Maybe she did the real news before I got there, or maybe the aides intentionally focus on the lighter stuff. There was not one mention of war or politics. The aide read the Dear Abby column, and asked around the circle to see if anyone had any advice of their own to give. She read the horoscopes, asking each person when their birthday is, so she could read them their personal prophesy. Some residents clearly follow astrology and gave their sign instead of their birth date, while others were too confused to remember their own birthdays. I was pleased that Grammy answered August 29th with no hesitation; memory is not her greatest strength these days.

    When I arrive in the middle of a program, I usually just sit down next to Grammy and hold her hand, or scratch her back. She is on a floor where the vast majority of residents are wheelchair bound, and trying to squeeze her out through the maze of chairs seems likely to disrupt the program for everyone. As a result, I’ve seen a number of different recreational activities administered by a number of different aides.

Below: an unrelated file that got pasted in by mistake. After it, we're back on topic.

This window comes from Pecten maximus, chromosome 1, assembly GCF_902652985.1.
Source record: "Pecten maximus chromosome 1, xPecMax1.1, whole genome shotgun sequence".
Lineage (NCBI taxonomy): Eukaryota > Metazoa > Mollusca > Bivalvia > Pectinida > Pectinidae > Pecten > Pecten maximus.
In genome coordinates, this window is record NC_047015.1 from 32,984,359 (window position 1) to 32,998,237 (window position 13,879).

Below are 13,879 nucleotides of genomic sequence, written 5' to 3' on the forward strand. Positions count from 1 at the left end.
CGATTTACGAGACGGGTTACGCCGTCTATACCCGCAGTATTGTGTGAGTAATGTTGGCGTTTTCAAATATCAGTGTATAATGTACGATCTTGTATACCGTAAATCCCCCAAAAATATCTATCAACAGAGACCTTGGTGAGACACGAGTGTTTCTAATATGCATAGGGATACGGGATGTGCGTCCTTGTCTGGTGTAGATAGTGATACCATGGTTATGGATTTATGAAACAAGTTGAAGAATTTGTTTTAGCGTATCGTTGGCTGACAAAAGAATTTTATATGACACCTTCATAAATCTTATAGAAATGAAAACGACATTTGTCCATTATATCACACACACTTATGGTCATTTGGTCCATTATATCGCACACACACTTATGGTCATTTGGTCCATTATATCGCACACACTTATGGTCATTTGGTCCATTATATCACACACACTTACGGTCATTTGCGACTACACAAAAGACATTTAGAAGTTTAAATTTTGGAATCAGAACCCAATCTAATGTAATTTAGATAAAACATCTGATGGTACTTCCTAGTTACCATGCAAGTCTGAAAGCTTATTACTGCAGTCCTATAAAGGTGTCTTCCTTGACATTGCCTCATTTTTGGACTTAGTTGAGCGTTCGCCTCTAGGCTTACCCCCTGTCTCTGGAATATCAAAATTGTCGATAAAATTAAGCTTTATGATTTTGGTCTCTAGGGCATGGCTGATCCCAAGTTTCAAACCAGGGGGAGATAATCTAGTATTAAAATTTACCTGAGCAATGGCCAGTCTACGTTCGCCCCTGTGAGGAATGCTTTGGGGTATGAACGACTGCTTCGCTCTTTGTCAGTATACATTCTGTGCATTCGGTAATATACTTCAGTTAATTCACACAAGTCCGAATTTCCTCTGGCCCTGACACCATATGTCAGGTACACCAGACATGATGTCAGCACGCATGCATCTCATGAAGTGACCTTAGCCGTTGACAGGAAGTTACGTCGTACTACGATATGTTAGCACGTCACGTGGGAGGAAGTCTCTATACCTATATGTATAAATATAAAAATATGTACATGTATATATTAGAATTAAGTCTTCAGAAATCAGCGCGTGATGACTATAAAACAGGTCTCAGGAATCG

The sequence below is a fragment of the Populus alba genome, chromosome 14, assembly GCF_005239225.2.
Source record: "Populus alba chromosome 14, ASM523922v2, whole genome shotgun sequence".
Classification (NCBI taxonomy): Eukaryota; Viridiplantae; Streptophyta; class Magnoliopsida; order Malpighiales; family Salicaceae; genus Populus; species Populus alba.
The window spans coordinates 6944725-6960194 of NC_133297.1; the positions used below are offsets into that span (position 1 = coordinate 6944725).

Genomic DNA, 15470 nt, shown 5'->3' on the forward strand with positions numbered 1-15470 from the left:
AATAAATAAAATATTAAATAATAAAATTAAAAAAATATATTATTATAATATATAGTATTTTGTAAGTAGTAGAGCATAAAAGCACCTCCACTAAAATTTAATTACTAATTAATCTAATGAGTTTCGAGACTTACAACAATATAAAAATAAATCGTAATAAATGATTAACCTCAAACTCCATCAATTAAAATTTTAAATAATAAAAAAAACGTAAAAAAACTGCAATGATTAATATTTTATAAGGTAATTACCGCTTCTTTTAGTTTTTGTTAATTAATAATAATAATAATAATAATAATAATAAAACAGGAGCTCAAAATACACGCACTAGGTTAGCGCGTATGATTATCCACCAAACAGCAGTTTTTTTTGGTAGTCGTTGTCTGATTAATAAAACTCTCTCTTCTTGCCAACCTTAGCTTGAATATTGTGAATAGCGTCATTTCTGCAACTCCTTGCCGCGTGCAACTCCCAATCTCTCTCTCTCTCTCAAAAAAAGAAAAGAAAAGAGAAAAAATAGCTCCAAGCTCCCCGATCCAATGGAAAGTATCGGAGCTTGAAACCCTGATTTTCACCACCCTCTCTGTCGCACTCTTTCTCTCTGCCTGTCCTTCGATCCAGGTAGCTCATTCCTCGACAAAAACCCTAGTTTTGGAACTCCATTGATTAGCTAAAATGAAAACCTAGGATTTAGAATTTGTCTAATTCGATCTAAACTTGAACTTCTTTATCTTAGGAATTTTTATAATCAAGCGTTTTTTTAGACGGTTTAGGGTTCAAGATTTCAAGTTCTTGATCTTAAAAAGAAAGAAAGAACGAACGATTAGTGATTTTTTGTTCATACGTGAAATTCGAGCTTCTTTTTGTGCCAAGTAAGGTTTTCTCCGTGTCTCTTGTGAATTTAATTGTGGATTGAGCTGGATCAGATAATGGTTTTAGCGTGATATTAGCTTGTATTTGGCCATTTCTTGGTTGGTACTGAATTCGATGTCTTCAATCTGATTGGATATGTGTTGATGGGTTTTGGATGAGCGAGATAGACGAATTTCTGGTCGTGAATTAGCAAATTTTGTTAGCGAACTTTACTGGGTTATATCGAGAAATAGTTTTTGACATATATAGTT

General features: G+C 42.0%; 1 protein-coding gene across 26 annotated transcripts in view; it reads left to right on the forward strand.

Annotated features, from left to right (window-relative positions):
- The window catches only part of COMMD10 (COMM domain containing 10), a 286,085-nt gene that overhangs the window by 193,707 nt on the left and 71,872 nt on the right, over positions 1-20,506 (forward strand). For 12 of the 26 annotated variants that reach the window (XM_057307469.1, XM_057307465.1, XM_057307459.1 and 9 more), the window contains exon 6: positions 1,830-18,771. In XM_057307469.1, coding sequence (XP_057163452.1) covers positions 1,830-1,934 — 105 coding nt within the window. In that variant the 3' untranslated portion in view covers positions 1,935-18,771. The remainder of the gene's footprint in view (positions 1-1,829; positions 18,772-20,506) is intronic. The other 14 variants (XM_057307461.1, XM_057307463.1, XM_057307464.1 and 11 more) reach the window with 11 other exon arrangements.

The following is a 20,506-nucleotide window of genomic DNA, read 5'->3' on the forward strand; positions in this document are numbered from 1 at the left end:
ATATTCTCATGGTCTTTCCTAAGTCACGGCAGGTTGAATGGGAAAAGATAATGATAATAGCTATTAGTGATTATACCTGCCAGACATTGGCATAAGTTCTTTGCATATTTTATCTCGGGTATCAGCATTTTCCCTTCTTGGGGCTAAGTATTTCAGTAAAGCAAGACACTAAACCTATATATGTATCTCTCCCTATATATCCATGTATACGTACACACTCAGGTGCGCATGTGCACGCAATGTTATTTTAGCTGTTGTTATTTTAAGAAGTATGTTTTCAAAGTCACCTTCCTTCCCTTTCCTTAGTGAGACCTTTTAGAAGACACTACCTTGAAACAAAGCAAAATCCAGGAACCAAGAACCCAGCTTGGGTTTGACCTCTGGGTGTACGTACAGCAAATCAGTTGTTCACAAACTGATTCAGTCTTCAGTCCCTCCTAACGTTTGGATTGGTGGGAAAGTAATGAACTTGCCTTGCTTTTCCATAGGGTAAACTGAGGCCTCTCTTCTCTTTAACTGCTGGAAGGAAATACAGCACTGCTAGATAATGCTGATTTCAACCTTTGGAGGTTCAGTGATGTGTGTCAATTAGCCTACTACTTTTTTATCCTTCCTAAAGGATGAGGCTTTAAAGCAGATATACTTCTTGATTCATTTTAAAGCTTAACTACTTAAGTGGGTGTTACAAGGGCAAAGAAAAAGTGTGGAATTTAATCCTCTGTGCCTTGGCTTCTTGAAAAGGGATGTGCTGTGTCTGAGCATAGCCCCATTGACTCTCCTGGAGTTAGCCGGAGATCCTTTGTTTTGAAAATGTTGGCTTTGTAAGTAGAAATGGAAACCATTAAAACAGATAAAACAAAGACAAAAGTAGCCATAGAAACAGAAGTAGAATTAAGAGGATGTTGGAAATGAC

There is a wide range in the quality of these programs, as in all things. Although the “news” was entirely fluffy in nature, this activity seemed to me of higher caliber than some of the others I’ve seen. The level of interaction and participation is what delineates the good programs from the bad. I’ve sat through some of them where the aide just read out lists of words in a monotone, and I wasn’t the only one bored. So I guess what I liked about today’s activity was the way it was done: the recreational aide made such an effort. She didn’t know everyone’s names (this is a large facility) but she spoke in a loud clear voice, smiled a lot, and got everyone to play along.